War crimes

President Donald Trump speaks to members of the media on the South Lawn of the White House in Washington, Friday, May 24, 2019, before boarding Marine One for a short trip to Andrews Air Force Base, Md, and then on to Tokyo. (AP Photo/Andrew Harnik)
May 24, 2019 - 4:03 pm
WASHINGTON (AP) — President Donald Trump said Friday that he has been considering pardons for several American military members accused of war crimes, including headline-grabbing cases of shooting unarmed civilians and killing an enemy captive. Trump, leaving the White House for a trip to Japan,...
Read More
FILE - In this May 19, 2004 file photo, then Sudanese President Omar al-Bashir speaks to thousands of Sudanese in Nyala, capital of the country's southern Darfur state. Al-Bashir, driven from power in April 2019, and now languishing in a prison where his opponents were once jailed and tortured, is more vulnerable than ever to a decade-old international arrest warrant for war crimes committed in Darfur. But the military, which forced him from power after four months of mass protests, has said it will not extradite him to the International Criminal Court at the Hague. (AP Photo/Abd Raouf, File)
April 22, 2019 - 11:21 am
KHARTOUM, Sudan (AP) — Sudan's President Omar al-Bashir, driven from power and now languishing in a prison where his opponents were once jailed and tortured, is more vulnerable than ever to a decade-old international arrest warrant for war crimes committed in Darfur. But the military, which forced...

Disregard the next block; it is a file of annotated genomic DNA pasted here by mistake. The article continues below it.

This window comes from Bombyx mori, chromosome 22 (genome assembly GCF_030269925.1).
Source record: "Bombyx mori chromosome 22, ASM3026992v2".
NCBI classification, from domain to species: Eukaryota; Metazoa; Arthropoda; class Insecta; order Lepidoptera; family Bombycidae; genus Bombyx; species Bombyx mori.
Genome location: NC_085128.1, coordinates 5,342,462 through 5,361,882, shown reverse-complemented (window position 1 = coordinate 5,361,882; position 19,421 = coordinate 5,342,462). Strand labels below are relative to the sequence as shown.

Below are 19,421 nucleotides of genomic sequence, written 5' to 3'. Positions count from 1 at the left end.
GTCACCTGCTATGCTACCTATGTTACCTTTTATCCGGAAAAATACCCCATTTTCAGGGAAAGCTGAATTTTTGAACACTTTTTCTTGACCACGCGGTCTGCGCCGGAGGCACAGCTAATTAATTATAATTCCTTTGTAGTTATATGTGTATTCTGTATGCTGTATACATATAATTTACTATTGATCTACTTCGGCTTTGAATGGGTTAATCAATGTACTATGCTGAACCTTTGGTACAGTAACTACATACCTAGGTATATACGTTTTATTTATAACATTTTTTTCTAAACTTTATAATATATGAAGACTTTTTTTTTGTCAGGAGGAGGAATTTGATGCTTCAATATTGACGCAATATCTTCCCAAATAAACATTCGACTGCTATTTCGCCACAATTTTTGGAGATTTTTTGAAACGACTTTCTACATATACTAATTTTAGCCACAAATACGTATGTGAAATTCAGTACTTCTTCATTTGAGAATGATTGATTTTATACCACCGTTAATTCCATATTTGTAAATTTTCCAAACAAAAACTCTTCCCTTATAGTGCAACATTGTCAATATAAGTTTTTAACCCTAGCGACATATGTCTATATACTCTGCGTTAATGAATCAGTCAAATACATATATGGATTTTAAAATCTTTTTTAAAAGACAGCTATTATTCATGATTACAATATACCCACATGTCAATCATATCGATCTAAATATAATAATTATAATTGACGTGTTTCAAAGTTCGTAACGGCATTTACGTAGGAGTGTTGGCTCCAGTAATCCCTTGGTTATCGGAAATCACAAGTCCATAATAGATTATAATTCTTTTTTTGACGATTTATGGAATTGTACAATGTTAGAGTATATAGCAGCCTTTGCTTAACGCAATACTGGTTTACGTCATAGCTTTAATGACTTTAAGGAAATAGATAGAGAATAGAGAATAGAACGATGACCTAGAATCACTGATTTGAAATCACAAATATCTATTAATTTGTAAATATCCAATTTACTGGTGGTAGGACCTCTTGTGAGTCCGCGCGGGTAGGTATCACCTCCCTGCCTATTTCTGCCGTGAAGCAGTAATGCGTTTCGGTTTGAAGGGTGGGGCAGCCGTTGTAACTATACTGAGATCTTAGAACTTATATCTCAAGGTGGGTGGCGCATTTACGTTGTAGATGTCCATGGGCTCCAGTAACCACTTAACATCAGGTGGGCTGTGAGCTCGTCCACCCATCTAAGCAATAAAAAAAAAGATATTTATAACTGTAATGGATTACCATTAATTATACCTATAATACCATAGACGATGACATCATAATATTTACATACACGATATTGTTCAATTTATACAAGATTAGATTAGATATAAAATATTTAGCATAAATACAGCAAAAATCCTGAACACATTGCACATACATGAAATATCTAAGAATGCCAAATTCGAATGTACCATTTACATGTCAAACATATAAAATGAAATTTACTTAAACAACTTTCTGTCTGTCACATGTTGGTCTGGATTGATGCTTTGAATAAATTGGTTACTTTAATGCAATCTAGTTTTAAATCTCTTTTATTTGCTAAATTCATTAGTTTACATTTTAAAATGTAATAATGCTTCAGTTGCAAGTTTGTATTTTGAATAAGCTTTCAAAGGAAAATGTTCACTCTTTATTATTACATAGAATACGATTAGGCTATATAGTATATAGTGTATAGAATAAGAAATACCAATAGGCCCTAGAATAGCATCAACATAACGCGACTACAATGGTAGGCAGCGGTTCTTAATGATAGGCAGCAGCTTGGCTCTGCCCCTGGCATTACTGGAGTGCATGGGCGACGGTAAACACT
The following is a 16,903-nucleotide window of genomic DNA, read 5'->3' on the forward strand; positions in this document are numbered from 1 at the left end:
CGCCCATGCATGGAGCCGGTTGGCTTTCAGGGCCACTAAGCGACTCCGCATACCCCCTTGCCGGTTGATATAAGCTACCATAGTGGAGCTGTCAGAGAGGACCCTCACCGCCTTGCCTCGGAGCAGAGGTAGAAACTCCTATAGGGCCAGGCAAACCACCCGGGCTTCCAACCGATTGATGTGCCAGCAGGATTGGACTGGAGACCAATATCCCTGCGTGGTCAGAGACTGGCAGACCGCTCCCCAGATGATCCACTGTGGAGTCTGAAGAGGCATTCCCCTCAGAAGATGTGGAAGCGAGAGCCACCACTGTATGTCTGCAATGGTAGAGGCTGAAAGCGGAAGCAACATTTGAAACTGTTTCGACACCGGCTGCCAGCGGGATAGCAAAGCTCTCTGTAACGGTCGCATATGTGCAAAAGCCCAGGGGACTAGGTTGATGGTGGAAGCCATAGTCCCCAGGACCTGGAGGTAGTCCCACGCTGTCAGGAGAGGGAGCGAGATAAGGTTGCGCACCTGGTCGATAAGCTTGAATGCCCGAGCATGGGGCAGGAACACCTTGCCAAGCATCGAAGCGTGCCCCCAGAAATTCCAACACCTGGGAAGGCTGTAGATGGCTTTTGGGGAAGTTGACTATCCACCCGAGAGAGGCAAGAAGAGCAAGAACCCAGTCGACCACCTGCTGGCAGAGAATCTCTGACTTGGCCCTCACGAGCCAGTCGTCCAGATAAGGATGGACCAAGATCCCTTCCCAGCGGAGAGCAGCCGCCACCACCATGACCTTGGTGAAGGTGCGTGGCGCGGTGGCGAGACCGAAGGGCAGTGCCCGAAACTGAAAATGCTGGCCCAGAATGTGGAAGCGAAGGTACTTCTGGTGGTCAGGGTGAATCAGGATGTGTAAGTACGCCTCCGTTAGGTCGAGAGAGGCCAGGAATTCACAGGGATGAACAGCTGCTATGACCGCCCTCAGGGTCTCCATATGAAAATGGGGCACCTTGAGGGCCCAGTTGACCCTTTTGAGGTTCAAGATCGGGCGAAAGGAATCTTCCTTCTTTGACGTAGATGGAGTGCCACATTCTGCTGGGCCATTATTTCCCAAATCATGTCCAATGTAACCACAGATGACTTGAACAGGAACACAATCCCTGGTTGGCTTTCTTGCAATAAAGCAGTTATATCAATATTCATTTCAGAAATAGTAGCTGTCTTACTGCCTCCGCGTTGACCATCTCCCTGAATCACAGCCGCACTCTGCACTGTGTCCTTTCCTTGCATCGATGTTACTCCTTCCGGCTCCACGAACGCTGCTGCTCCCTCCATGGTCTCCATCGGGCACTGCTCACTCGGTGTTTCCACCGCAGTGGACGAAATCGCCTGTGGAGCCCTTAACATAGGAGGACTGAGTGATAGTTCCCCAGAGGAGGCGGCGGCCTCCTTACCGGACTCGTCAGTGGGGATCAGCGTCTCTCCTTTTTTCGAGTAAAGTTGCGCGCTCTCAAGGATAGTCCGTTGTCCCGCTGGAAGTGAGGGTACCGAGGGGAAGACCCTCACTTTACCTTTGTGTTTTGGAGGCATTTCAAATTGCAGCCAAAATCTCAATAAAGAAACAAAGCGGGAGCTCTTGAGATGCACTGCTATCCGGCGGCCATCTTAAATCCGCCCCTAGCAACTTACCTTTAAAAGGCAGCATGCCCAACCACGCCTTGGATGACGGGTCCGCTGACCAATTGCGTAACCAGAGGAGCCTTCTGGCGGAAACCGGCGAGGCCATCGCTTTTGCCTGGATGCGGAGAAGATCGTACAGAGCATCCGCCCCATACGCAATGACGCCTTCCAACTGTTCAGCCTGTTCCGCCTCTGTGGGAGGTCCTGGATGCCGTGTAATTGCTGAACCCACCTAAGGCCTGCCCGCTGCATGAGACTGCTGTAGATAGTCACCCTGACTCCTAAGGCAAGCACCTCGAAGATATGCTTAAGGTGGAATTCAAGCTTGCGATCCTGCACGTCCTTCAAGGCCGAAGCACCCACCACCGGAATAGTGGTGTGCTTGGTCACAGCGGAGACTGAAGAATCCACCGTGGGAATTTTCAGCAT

Read More
FILE - In this Thursday, Jan. 28, 2016, file image, Chief Prosecutor Fatou Bensouda waits for the start of the trial against former Ivory Coast president Laurent Gbagbo at the International Criminal Court in The Hague, Netherlands. Judges at the International Criminal Court have rejected a request by the court's prosecutor to open an investigation into war crimes and crimes against humanity in Afghanistan and alleged crimes by U.S. forces linked to the conflict. In a decision Friday, judges said an investigation "would not serve the interests of justice" because an investigation and prosecution are unlikely to be successful because of a lack of cooperation. (AP Photo/Peter Dejong)
April 12, 2019 - 1:10 pm
BRUSSELS (AP) — In a decision decried as "deeply flawed" and a "devastating blow for victims," International Criminal Court judges on Friday rejected a request by the court's prosecutor to open an investigation into war crimes and crimes against humanity in Afghanistan and alleged crimes by U.S...
Read More
A woman holds up the Spanish hashtag #Freedom during a protest against the arrest of WikiLeaks founder Julian Assange, outside the Foreign Ministry in Quito, Ecuador, Thursday, April 11, 2019. On Thursday, Ecuador's President Lenin Moreno allowed British authorities to forcibly remove Assange from Ecuador’s small embassy in London where he was given safe haven in 2012. (AP Photo/Dolores Ochoa)
April 12, 2019 - 3:14 am
LONDON (AP) — The Latest on the arrest of WikiLeaks founder Julian Assange in London (all times local): 5 a.m. Friends of a Swedish software developer arrested in Ecuador as part of a probe into Julian Assange's alleged efforts to stave off his eviction from the country's embassy are describing him...
Read More
Protesters celebrate in Khartoum, Sudan, Thursday, April 11, 2019. Tens of thousands of Sudanese were making their way to the center of the country’s capital on Thursday, cheering and clapping in celebration as two senior officials said the military had forced longtime autocratic President Omar al-Bashir to step down after 30 years in power. (AP Photo)
April 11, 2019 - 7:23 pm
CAIRO (AP) — The latest on developments in Sudan (all times local): 1:20 a.m. Friday The U.S. State Department has ordered all non-essential U.S. government workers to leave Sudan, following the Sudanese military's ouster of President Omar al-Bashir after months of escalating public protests...
Read More